(Jan. 14, 2011) Aldyen Donnelly offers a closer look at why Spain’s renewable energy policy should not be repeated in Ontario and other Canadian provinces.
As I have suggested in the past, I think that all Canadian energy policy influencers and decision-makers might wish to study and learn Spain’s renewable industry development history. It is one of great successes and equally great failures.
It is very important to differentiate between legally-binding renewable energy mandates (called Renewable Portfolio Standards, “RPSs” or Renewable Energy Standards, “RESs”, depending on the jurisdictions) and Feed-In Tariffs (“FITs”). These are distinctly different measures that can operate separately or together.
Since about 2002, much of the literature published by academics and the environmental community has used the term FIT to describe RPSs and RESs, which is a significant error.
Japan was the first nation in the world to regulate low impact renewable energy mandates, which were first introduced there in 1971. Spain was the first European nation to introduce a legally-binding RES, in 1985. Spain did not add an FIT to its renewable energy policy package until around 2000.
I would argue that the data clearly shows that Spain’s RES was well-designed and very successful from 1985 through 1999. By 1999, Spain had the largest per capita low impact renewable energy market penetration in the world, with the lowest relative retail electricity price impact By comparison, Germany introduced a FIT, with new renewable power supply price guarantees that were significantly higher than the renewable price premiums that were being realized in Spain, in 1991.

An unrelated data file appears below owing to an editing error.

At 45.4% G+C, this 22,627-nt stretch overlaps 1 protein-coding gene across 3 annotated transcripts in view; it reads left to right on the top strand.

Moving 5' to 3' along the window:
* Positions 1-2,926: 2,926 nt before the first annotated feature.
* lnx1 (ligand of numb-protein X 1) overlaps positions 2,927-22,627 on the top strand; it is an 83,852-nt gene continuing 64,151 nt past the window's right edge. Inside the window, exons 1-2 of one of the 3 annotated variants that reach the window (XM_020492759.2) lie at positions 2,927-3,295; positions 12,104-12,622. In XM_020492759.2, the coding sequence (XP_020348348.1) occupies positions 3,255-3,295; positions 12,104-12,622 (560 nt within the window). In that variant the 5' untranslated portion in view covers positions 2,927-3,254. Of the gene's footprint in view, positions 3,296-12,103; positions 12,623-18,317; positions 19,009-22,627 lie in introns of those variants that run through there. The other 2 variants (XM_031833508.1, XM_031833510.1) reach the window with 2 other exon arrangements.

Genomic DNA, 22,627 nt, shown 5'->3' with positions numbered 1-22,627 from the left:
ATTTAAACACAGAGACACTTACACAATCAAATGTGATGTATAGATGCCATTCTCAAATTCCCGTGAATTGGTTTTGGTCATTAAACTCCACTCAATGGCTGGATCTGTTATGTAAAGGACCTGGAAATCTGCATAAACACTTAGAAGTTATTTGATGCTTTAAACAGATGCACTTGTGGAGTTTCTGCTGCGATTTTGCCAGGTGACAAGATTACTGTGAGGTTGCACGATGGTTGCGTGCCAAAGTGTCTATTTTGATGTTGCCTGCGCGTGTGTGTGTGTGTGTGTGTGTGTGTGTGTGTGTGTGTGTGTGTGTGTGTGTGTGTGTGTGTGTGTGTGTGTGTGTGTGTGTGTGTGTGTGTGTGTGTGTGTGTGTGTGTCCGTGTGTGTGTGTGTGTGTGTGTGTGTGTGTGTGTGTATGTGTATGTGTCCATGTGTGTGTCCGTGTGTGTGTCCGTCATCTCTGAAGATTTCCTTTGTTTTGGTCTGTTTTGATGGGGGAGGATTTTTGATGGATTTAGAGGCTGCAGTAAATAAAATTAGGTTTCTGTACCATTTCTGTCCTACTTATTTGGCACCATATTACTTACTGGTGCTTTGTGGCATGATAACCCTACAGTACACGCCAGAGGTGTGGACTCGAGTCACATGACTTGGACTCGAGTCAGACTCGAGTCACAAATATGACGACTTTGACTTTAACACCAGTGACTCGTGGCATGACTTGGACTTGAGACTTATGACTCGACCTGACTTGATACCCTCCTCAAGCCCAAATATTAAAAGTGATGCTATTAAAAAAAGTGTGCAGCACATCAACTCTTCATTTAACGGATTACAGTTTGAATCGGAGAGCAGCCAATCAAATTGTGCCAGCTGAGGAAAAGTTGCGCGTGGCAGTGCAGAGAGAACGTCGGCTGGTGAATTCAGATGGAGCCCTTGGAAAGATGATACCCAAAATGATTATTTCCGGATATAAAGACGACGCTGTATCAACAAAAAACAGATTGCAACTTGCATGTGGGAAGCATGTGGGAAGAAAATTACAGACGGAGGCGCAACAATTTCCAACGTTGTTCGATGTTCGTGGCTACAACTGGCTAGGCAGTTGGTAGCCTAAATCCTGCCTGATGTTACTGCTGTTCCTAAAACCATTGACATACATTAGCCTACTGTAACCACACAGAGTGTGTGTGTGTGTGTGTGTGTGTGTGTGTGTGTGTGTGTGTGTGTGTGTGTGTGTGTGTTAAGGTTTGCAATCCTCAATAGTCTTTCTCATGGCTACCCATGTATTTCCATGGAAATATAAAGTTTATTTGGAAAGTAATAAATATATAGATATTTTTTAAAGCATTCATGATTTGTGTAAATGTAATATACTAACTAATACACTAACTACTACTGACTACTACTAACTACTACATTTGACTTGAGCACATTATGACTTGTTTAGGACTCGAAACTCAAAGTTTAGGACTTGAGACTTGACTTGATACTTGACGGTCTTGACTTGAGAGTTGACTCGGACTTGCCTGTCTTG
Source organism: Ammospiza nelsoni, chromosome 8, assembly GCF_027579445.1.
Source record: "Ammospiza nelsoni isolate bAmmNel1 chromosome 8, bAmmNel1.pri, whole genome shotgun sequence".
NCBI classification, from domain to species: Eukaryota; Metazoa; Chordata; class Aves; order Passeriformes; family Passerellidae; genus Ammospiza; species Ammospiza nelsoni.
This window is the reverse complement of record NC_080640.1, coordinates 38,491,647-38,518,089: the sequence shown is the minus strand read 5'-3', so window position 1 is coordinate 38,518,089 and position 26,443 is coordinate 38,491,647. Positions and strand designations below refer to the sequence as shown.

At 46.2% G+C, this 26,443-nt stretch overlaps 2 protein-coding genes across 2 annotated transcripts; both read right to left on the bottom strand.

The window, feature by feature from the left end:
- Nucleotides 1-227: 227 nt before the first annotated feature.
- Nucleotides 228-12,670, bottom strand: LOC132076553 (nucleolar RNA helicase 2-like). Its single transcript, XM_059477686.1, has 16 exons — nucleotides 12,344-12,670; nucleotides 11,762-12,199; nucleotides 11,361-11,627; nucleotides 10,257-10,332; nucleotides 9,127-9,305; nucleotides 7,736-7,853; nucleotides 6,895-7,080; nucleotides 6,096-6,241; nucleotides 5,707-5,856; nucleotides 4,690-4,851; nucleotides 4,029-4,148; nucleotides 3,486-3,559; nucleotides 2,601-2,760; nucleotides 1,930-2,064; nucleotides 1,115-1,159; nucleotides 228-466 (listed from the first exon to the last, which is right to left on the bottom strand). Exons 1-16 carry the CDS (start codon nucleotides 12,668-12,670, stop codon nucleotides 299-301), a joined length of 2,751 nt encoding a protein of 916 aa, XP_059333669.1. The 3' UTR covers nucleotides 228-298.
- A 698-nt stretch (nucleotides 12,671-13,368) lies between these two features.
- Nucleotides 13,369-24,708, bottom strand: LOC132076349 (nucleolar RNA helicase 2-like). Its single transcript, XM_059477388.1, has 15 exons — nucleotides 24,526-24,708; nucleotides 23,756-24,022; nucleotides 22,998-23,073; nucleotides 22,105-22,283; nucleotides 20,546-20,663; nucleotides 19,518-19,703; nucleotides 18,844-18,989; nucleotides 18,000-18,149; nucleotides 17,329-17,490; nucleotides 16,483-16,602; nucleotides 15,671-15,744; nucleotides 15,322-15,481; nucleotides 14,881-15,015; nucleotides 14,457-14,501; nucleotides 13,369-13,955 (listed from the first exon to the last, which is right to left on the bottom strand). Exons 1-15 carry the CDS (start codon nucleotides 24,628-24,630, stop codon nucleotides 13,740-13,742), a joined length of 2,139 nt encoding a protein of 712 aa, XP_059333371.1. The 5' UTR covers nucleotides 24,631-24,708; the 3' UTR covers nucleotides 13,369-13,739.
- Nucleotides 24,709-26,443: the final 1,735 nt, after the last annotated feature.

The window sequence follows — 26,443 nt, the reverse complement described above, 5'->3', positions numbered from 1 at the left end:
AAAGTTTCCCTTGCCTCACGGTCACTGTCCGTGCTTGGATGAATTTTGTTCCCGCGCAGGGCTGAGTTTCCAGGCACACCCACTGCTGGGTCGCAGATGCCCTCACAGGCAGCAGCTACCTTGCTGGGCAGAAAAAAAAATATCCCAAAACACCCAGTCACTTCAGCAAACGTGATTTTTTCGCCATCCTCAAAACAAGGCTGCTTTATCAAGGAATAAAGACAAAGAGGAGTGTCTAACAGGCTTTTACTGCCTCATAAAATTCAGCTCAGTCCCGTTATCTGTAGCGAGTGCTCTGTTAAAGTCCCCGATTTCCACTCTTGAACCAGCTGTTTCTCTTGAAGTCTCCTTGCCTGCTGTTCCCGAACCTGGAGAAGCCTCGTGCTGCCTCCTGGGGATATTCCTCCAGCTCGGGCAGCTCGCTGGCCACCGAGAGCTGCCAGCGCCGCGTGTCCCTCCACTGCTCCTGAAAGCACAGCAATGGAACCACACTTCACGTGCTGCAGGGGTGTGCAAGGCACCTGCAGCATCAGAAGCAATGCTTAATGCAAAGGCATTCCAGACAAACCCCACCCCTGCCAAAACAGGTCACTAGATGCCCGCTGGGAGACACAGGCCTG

Note that 80+% of renewable power capacity costs are fixed capital costs, so Spain’s lower wage rates do not explain the renewable power price differentials between Spain and Germany. Germany did not promulgate its national RES until roughly 2000.
As will be the case with every nation, after 10 – 15 years of enforcing the legally binding RES, Spain had achieved about as much incremental low impact renewable energy market penetration as could be achieved anywhere with an RES alone. Texas is close to reaching this platform at this time.
Around 2000 Spain introduced an unique FIT, the goal of which was to spur on more investment in low impact (“LI”) renewables given that the RES-alone plateau had been reached. This unique Spanish FIT was highly efficient in many ways that no other FIT was, and in 2006 Spain still had the highest per capita market penetration of LI renewables notwithstanding the apparent explosions of LI renewable investment in Germany, Denmark and Texas.
But by 2006, Spain appeared to have reached another LI renewable investment plateau.